In last month’s column, I discussed some of the ways I will often expand on single-note riff ideas by substituting full-voiced chords for individual notes.
By applying this technique, I discovered a whole new approach to riff writing, and it has informed the music I create for my bands Periphery and Haunted Shores. This month, I’d like to continue with that topic and talk about my approach to using dissonant intervals in chords and as double-stops (two-note chords).
If you are familiar with Periphery’s music, you know that we love the sound of dense, atonal, dissonant chords. Personally, I love the tension created by stacking dissonant tones against each other in the formation of unusual and unexpected chords.
Oftentimes, these chords are formed by placing notes that are a half or whole step apart (or a major seventh, or minor or major ninth). The sound of these notes clashing against each other is a desired quality, if done right on our part.
There’s a chord in “Omega” (Juggernaut: Omega) that I’m often asked about. FIGURE 1 illustrates the chord in question, which can be analyzed as a very innocuous sounding Dmaj9(no3), voiced, low to high, D C# D C# D E. (As a reminder, my guitar is tuned to drop D down a whole step, but everything is thought of and notated as if it were in regular drop D, with the understanding that everything is going to sound a whole step lower.)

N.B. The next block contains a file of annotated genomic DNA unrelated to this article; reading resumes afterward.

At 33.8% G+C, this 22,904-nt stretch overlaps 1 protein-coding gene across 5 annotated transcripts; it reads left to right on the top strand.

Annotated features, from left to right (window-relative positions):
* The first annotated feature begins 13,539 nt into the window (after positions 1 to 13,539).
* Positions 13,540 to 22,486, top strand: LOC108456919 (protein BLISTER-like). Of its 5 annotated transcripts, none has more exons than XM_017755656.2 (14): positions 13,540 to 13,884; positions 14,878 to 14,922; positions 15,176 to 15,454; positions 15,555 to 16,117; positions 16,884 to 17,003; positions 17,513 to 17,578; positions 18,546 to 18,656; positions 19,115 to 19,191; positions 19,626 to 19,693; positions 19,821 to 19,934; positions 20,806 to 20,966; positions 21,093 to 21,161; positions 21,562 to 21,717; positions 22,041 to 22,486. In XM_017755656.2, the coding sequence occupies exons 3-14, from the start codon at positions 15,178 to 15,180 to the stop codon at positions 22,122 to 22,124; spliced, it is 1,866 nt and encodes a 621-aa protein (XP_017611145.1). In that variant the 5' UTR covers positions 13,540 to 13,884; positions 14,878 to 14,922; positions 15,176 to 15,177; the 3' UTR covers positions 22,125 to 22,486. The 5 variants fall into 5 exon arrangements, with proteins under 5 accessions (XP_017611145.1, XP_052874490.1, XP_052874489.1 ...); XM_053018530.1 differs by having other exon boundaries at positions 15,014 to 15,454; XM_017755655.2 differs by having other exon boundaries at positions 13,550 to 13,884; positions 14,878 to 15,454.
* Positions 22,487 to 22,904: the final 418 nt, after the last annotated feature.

As shown in FIGURE 2, there is a major seventh interval between the sixth and fifth strings (this can be thought of as “half steps apart” because the pitches are D and C#), a half step between the fifth and fourth strings, a major seventh between the fourth and third strings, another half step between the third and second strings, and then a whole step between the second and first strings, which results in a very dense-sounding chord. It might, in fact, be the ugliest chord one can imagine! But we applied it in a place where what we wanted was a disastrous sounding chord.
FIGURE 3 illustrates a section of “Omega”—sort of the second half of the verse section—and I begin with the chord in question, striking it first and then sounding a repeated upbeat syncopation on palm-muted open sixth-string root notes.
The chord is struck again in bar 2, after which an atonal ascending line is played which is based on no particular scale at all. It is a “random” sounding collection of notes that serves to set up the following chord, Dm6/9+5; this chord could also be analyzed in a few different ways due to its very dissonant quality.
I follow in bars 4 and 5 with sliding octave figures fretted on the sixth and fourth strings; when in drop-D tuning, the octave shape is formed by fretting notes at the same frets of these two strings. Bar 6 begins with a twist on the opening chord as the majority of the pitches are simply moved up one fret, resulting in D(f)9no3, “resolved” in bar 7 to D7#11, which is another chord that could be reckoned a few different ways.
The figure ends with syncopated strumming of upbeat accents and a return to the opening chord.
Next month, I will move on to more of the very unusual chords we devised in the writing of “Omega.” See you then.